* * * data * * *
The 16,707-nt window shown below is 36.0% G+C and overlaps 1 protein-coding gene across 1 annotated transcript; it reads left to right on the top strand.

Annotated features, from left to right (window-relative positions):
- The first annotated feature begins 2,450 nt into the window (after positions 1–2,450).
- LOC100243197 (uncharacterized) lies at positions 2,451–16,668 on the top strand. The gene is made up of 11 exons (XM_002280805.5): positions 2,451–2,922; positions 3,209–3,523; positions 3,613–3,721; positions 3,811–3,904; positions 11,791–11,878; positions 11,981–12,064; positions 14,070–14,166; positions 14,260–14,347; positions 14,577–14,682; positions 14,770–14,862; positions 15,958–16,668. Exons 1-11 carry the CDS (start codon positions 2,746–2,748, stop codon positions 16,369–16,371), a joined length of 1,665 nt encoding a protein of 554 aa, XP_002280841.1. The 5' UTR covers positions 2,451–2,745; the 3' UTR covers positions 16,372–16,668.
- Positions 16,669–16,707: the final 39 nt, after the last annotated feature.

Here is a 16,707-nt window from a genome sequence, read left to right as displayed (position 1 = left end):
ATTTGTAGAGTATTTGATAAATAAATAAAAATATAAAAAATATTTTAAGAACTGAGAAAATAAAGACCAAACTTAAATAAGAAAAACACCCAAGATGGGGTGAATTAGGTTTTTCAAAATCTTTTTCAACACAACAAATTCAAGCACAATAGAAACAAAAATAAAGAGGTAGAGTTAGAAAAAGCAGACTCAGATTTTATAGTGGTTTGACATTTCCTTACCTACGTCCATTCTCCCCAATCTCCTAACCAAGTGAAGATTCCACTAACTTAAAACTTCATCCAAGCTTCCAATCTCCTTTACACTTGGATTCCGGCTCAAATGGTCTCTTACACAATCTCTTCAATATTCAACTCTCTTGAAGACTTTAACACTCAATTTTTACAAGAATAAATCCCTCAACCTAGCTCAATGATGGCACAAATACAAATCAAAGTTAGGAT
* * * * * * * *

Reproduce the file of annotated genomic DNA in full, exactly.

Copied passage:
The 16,707-nt window shown below is 36.0% G+C and overlaps 1 protein-coding gene across 1 annotated transcript; it reads left to right on the top strand.

Annotated features, from left to right (window-relative positions):
- The first annotated feature begins 2,450 nt into the window (after positions 1–2,450).
- LOC100243197 (uncharacterized) lies at positions 2,451–16,668 on the top strand. The gene is made up of 11 exons (XM_002280805.5): positions 2,451–2,922; positions 3,209–3,523; positions 3,613–3,721; positions 3,811–3,904; positions 11,791–11,878; positions 11,981–12,064; positions 14,070–14,166; positions 14,260–14,347; positions 14,577–14,682; positions 14,770–14,862; positions 15,958–16,668. Exons 1-11 carry the CDS (start codon positions 2,746–2,748, stop codon positions 16,369–16,371), a joined length of 1,665 nt encoding a protein of 554 aa, XP_002280841.1. The 5' UTR covers positions 2,451–2,745; the 3' UTR covers positions 16,372–16,668.
- Positions 16,669–16,707: the final 39 nt, after the last annotated feature.

Here is a 16,707-nt window from a genome sequence, read left to right as displayed (position 1 = left end):
ATTTGTAGAGTATTTGATAAATAAATAAAAATATAAAAAATATTTTAAGAACTGAGAAAATAAAGACCAAACTTAAATAAGAAAAACACCCAAGATGGGGTGAATTAGGTTTTTCAAAATCTTTTTCAACACAACAAATTCAAGCACAATAGAAACAAAAATAAAGAGGTAGAGTTAGAAAAAGCAGACTCAGATTTTATAGTGGTTTGACATTTCCTTACCTACGTCCATTCTCCCCAATCTCCTAACCAAGTGAAGATTCCACTAACTTAAAACTTCATCCAAGCTTCCAATCTCCTTTACACTTGGATTCCGGCTCAAATGGTCTCTTACACAATCTCTTCAATATTCAACTCTCTTGAAGACTTTAACACTCAATTTTTACAAGAATAAATCCCTCAACCTAGCTCAATGATGGCACAAATACAAATCAAAGTTAGGAT